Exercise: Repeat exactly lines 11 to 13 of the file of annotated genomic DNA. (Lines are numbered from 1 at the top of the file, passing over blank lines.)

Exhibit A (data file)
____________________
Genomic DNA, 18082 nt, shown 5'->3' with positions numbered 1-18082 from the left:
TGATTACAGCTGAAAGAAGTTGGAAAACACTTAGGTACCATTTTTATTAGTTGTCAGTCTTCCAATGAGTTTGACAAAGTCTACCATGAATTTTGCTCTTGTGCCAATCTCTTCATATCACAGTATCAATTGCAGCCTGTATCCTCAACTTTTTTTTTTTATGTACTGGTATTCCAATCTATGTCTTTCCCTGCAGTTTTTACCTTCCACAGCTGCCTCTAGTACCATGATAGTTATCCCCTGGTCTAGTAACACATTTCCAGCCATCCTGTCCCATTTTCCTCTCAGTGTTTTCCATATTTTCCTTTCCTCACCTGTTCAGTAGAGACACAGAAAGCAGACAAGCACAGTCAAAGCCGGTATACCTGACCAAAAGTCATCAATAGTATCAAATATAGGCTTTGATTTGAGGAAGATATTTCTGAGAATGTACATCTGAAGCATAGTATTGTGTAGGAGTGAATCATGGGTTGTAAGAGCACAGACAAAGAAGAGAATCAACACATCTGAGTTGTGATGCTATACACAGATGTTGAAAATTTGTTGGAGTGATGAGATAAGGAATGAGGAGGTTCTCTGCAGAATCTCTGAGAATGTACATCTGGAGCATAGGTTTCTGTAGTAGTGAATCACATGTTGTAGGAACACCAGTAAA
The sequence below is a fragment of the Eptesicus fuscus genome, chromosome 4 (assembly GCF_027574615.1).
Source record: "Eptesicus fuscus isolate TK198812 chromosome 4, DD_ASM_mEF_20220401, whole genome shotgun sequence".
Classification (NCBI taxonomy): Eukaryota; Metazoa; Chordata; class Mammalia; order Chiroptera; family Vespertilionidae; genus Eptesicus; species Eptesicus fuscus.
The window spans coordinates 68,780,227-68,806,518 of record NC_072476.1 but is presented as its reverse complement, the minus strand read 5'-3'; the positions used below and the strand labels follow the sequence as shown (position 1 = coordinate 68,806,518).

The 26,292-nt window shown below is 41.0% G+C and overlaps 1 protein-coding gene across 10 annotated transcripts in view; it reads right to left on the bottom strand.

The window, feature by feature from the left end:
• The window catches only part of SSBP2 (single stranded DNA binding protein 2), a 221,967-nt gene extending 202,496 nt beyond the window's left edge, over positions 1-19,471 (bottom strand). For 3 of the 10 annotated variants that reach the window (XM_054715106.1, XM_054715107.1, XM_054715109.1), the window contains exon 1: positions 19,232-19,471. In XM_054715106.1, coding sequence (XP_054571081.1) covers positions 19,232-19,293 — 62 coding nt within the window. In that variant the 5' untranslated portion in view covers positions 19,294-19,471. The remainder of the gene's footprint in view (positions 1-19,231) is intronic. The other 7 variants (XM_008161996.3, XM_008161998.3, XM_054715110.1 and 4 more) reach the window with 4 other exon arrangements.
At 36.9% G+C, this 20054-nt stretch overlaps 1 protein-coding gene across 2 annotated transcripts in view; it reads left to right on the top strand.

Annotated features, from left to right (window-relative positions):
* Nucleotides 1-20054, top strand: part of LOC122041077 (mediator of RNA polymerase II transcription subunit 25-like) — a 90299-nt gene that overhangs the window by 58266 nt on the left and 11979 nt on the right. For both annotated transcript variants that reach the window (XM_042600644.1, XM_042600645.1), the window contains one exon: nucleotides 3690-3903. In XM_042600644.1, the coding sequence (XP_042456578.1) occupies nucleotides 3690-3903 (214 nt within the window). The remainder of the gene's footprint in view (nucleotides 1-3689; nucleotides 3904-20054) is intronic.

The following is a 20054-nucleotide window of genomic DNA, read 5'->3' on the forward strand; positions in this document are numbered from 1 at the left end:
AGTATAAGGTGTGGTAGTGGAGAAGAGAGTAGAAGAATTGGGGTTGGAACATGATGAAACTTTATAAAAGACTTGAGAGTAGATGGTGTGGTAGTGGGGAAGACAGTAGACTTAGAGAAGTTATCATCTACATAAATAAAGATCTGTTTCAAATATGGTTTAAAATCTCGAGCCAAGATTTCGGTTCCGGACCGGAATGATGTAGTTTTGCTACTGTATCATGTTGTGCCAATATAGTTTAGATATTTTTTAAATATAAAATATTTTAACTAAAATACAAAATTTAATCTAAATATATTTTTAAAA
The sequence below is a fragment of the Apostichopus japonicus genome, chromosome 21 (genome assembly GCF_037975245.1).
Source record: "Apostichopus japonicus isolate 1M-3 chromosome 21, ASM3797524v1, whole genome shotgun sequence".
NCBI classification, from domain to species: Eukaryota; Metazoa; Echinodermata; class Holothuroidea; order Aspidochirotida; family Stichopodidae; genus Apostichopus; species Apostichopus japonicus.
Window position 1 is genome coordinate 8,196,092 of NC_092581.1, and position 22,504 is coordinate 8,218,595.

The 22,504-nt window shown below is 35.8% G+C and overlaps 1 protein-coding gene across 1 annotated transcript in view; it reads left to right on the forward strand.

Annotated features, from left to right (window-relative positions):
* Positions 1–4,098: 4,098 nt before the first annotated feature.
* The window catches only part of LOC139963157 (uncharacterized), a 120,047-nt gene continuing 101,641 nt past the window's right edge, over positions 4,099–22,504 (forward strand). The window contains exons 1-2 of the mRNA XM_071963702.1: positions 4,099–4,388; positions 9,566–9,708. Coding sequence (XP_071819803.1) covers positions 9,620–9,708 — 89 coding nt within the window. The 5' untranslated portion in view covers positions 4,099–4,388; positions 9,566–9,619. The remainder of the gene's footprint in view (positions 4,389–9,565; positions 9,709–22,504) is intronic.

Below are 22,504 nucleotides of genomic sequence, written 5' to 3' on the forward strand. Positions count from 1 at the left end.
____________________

Annotated features, from left to right (window-relative positions):
* Nucleotides 1-20054, top strand: part of LOC122041077 (mediator of RNA polymerase II transcription subunit 25-like) — a 90299-nt gene that overhangs the window by 58266 nt on the left and 11979 nt on the right. For both annotated transcript variants that reach the window (XM_042600644.1, XM_042600645.1), the window contains one exon: nucleotides 3690-3903. In XM_042600644.1, the coding sequence (XP_042456578.1) occupies nucleotides 3690-3903 (214 nt within the window). The remainder of the gene's footprint in view (nucleotides 1-3689; nucleotides 3904-20054) is intronic.

The following is a 20054-nucleotide window of genomic DNA, read 5'->3' on the forward strand; positions in this document are numbered from 1 at the left end: